Luna has pretty much come to be the definition of dream-pop. The band creates a frequently gentle sound based on steady strums and light tones. With the side-project release of L’Aventura by Dean Wareham and Britta Phillips, the band members reached a new height of calming, occasionally soporific pop.
On Rendezvous Luna plays with a heavier sound (relatively speaking), including more exciting drums. The disc opens with a stunner, “Malibu Love Nest”, which keeps a musical tension throughout. The group uses the aesthetic it’s developed over its previous six studio albums—a droning feel with a simple melody line. Singer Dean Wareham’s voice sounds good on this piece; throughout the album (and his career), his singing has been uneven, largely due to the natural timbre of his voice. His vocals are a big part of Luna’s charm and when he’s on—as on “Malibu Love Nest”—the band can sound great.
As good as that track is, it isn’t the album’s best. “Astronaut”, which was on the Close Cover Before Striking EP and is remixed here, shows why critics have so often use the phrase “shimmering” to describe Luna’s sound. Bassist Britta Phillips, who joined the group in 2000, adds some soft back-up vocals and a fun bass part.
Continuing the trend away from sleepy-time music, Luna keeps the tempo up, ironically, with “Speedbumps”. The guitar strums are quick and steady, but there’s also a syncopated six-string part that keeps the groove on even as the other instruments come in and out. Phillips’s bass line at times sounds closer to a countermelody than a rhythm instrument, and it adds a nice layer to the song. The guitar solo stands out on this album. It’s basic, but melodic and driving.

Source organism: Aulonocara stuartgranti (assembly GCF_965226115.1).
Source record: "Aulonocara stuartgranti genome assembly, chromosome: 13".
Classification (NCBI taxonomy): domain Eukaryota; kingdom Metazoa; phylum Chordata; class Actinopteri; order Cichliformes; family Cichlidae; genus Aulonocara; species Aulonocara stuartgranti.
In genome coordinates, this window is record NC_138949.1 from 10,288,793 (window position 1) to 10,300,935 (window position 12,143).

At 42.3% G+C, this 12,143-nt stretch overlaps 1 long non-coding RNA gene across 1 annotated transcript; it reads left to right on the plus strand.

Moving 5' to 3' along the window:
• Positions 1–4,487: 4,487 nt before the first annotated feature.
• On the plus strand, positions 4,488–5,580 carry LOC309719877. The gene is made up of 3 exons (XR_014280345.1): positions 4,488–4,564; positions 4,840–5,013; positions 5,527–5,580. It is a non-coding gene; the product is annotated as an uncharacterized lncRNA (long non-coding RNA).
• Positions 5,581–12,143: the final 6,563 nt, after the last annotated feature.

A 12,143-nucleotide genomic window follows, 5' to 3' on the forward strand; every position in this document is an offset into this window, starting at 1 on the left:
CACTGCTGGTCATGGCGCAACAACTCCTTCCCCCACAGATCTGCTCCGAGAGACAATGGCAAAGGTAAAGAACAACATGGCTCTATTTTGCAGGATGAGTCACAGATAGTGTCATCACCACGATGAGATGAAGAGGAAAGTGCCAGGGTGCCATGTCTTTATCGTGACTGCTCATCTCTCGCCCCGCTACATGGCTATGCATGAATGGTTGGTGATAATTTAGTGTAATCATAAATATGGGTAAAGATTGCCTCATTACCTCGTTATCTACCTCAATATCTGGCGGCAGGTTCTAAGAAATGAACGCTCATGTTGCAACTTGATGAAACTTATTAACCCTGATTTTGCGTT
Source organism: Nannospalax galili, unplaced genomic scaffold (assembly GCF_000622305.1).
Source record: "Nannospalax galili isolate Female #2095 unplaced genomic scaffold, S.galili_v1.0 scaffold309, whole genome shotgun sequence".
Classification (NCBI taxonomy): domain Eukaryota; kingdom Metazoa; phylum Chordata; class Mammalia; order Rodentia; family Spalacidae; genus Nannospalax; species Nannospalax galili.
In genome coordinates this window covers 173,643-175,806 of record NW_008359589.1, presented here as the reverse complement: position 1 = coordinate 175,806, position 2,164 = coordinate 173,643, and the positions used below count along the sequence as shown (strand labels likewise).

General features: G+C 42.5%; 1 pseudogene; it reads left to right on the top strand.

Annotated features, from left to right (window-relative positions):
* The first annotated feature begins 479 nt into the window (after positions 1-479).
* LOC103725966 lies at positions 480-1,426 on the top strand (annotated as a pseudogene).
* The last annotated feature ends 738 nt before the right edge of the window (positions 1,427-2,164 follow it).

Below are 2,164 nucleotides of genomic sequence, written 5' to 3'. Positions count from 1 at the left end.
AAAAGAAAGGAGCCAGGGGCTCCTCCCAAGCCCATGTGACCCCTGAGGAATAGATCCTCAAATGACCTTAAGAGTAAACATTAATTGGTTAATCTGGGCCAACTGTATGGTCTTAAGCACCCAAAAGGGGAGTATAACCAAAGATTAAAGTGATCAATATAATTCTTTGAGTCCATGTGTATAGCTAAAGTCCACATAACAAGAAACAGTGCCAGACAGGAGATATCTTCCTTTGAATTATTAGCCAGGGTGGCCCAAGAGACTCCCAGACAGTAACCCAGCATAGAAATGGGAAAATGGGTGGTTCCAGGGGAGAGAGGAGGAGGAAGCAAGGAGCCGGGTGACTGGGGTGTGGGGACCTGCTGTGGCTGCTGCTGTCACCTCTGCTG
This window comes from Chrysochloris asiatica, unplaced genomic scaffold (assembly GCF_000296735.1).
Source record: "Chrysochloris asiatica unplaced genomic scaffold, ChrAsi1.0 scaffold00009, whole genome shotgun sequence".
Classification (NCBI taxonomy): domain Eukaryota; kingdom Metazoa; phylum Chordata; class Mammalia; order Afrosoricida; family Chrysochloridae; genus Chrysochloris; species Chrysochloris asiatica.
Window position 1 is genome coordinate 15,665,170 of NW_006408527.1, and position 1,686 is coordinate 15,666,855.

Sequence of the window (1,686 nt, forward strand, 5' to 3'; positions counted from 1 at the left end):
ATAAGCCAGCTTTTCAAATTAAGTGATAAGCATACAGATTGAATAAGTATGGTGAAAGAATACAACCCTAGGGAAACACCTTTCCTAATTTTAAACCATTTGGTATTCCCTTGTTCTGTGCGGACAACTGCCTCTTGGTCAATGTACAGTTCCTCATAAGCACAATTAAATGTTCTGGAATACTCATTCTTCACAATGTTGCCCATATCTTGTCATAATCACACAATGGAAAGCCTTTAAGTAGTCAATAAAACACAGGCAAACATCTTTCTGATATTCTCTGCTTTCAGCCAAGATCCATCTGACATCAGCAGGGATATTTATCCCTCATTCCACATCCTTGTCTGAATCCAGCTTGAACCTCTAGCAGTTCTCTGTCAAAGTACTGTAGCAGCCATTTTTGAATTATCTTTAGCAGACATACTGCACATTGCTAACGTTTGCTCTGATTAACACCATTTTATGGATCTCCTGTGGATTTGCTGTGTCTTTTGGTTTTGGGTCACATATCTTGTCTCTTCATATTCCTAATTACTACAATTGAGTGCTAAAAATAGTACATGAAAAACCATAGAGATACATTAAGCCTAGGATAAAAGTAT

Despite all the rock on Rendezvous, it just wouldn’t be a Luna album without some slowed down tunes to chill to. The first of these numbers is “Cindy Tastes of Barbecue”, a song more accessible than its odd title might suggest. Wareham’s vocals are a little lower in the mix on this track than on the others, which is fine, considering that the lyrics have less to offer here than the guitar tones and the mood. Luna also adds some electronic atmospherics in the second half of the song. Rather than building to these effects, though, the band uses the swirling sounds to develop the guitar’s statement, filling out a natural crescendo. It’s a small touch, but it’s the time of thing that makes an album more memorable than it otherwise would be.
Those types of effects—which occur on occasion throughout Rendezvous—can be enhanced through good production. For this album, Luna’s turned to Bryce Goggin (Phish, Pavement), and the results have paid off. The album sounds crisp and each instrumental and vocal track has been separated, filling up the disc’s aural space. The beauty of this production lies not with its cleanness, but with the way it matches Luna’s music so perfectly.
The group also matches its music with lyrics from at least one unlikely, but complementary place: Edward Lear’s poem “The Owl and the Pussycat”. It’s a children’s poem that’s as dreamy as Luna’s similarly-titled song. Just as you start to feel the lullaby, “Astronaut” starts up, shifting mood and re-focusing your attention. Afterward we get the mid-tempo “Broken Chair”, smoothing things out even while Wareham tests his falsetto. This type of intelligent song placement stretches across Rendezvous, serving as one more example of the care and precision that’s been involved in making this record.
In some ways, Luna doesn’t radically change its sound for this album, but it does expand its palette a little and demonstrate some extra energy in the studio. While Rendezvous won’t surprise listeners familiar with the group, it will probably please those already enamored of Luna’s sound. The album’s also varied and interesting enough to win over some new fans. Smooth, melodic, and well-executed, Rendezvous reminds us that the term “dream-pop” is a misnomer, because the music should really keep its audience awake.
// Sound Affects
"The man whose songs were recorded by Johnny Cash, Alan Jackson, Ricky Skaggs, David Allan Coe, The Highwaymen, and countless others succumbs to time’s cruel cue that the only token of permanence we have to offer are the effects of shared moments and memories.READ the article